Lower paid workers shouldn't lose out on a pension
There are around 3.5 million workers in the UK who will fall outside the scope of auto-enrolment due to age or low earnings, or both. However, until this week I did not realise that there are two very different types of workers who are not eligible for auto-enrolment.
%VIRTUAL-SkimlinksPromo%The first is 'non-eligible job holders' who earn above the £5,564 a year qualifying earnings level for contributions but below the £8,105 a year auto-enrolment trigger salary.
To recap before anyone looking at these figures loses the will to live, you have to earn £8,105 a year to be auto-enrolled but when you pay your 1% contribution you don't pay it on your whole salary, just the earnings between £5,564 and £42,475 – known as qualifying earnings.
The second group of people who will not be auto-enrolled are 'entitled workers' who earn less than the qualifying earnings limit of £5,564.
One of the biggest differences between these two groups of people, other than salary, is that the non-eligible job holders are entitled to an employer contribution whereas the entitled workers are not.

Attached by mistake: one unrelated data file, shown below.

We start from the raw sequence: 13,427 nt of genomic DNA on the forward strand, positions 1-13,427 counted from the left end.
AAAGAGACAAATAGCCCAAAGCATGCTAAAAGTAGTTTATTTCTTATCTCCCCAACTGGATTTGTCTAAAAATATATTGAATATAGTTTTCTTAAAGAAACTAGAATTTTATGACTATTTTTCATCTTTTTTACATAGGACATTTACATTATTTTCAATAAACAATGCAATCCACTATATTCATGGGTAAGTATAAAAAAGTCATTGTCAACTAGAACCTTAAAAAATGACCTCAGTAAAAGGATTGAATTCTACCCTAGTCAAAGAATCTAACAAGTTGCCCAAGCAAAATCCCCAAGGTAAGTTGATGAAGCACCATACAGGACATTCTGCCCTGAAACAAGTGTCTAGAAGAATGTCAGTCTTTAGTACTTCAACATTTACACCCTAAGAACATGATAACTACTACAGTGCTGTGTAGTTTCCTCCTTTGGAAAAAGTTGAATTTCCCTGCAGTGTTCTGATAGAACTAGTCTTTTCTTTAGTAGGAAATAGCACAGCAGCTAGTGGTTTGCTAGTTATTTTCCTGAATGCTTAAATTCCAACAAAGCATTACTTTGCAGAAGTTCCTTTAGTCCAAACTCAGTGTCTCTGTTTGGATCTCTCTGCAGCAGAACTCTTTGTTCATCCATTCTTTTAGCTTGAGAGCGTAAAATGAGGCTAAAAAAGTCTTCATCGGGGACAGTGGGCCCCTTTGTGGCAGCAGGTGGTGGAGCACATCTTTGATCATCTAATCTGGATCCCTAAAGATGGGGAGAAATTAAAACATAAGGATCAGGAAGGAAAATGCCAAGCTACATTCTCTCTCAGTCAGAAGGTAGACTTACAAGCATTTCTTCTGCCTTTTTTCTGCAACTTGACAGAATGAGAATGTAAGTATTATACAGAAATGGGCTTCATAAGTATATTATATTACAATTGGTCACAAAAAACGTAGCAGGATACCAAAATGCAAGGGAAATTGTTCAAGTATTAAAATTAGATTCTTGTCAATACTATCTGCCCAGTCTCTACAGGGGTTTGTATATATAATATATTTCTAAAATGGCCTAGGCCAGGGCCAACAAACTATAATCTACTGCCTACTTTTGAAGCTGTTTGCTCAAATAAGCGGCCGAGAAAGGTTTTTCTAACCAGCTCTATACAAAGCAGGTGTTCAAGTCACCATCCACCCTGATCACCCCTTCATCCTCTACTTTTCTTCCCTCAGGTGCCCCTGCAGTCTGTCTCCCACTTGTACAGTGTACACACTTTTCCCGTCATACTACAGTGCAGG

Granted the entitled workers probably shouldn't bother saving seeing as they earn so little and don't benefit from any kind of other contribution. But the non-eligible job holders should be encouraged to take up the offer of their company pension scheme and opt in.
What sane person gives up the offer of free money, which is exactly what the employer is offering? Yes, they may not make mega bucks in the year but a modest amount of money saved away each month and boosted by an employer contributions could end up paying for a nice holiday in retirement.
We should be encouraging everyone, particularly those that benefit from employer contributions, to put something aside for their old age. I have always been taught that every penny counts when it comes to saving and no matter how low paid my job has been have always tried to squirrel away something.
Those who are not auto-enrolled should be reminded that the door to pension saving has not been closed on them, they just may need to knock a bit harder at the door before they are welcomed in to the fold.